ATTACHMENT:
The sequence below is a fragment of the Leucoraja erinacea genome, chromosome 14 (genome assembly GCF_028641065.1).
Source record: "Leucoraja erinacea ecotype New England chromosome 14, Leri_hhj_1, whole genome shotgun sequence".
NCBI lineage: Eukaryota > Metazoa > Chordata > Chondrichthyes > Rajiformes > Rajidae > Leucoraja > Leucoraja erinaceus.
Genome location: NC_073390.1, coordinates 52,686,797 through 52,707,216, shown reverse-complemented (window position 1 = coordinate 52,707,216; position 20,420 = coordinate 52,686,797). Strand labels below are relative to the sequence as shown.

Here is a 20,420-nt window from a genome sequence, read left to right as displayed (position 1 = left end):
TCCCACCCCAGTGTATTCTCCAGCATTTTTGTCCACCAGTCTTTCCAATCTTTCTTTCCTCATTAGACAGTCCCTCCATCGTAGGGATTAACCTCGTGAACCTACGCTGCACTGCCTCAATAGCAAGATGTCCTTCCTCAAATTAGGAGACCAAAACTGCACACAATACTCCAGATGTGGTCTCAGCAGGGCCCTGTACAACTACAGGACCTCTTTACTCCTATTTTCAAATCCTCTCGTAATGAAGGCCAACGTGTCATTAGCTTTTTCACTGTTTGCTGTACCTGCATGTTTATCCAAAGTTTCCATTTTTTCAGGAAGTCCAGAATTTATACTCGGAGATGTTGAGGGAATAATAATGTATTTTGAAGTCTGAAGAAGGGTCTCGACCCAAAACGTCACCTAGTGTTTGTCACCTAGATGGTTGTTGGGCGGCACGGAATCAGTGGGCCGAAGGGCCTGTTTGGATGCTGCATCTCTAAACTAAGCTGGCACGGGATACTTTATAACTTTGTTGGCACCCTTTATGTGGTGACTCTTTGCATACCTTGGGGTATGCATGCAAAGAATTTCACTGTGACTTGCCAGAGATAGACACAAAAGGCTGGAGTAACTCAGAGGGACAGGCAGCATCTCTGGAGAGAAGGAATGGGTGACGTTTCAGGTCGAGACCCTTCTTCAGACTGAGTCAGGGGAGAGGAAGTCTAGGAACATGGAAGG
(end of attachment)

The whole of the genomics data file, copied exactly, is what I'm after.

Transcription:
The sequence below is a fragment of the Leucoraja erinacea genome, chromosome 14 (genome assembly GCF_028641065.1).
Source record: "Leucoraja erinacea ecotype New England chromosome 14, Leri_hhj_1, whole genome shotgun sequence".
NCBI lineage: Eukaryota > Metazoa > Chordata > Chondrichthyes > Rajiformes > Rajidae > Leucoraja > Leucoraja erinaceus.
Genome location: NC_073390.1, coordinates 52,686,797 through 52,707,216, shown reverse-complemented (window position 1 = coordinate 52,707,216; position 20,420 = coordinate 52,686,797). Strand labels below are relative to the sequence as shown.

Here is a 20,420-nt window from a genome sequence, read left to right as displayed (position 1 = left end):
TCCCACCCCAGTGTATTCTCCAGCATTTTTGTCCACCAGTCTTTCCAATCTTTCTTTCCTCATTAGACAGTCCCTCCATCGTAGGGATTAACCTCGTGAACCTACGCTGCACTGCCTCAATAGCAAGATGTCCTTCCTCAAATTAGGAGACCAAAACTGCACACAATACTCCAGATGTGGTCTCAGCAGGGCCCTGTACAACTACAGGACCTCTTTACTCCTATTTTCAAATCCTCTCGTAATGAAGGCCAACGTGTCATTAGCTTTTTCACTGTTTGCTGTACCTGCATGTTTATCCAAAGTTTCCATTTTTTCAGGAAGTCCAGAATTTATACTCGGAGATGTTGAGGGAATAATAATGTATTTTGAAGTCTGAAGAAGGGTCTCGACCCAAAACGTCACCTAGTGTTTGTCACCTAGATGGTTGTTGGGCGGCACGGAATCAGTGGGCCGAAGGGCCTGTTTGGATGCTGCATCTCTAAACTAAGCTGGCACGGGATACTTTATAACTTTGTTGGCACCCTTTATGTGGTGACTCTTTGCATACCTTGGGGTATGCATGCAAAGAATTTCACTGTGACTTGCCAGAGATAGACACAAAAGGCTGGAGTAACTCAGAGGGACAGGCAGCATCTCTGGAGAGAAGGAATGGGTGACGTTTCAGGTCGAGACCCTTCTTCAGACTGAGTCAGGGGAGAGGAAGTCTAGGAACATGGAAGG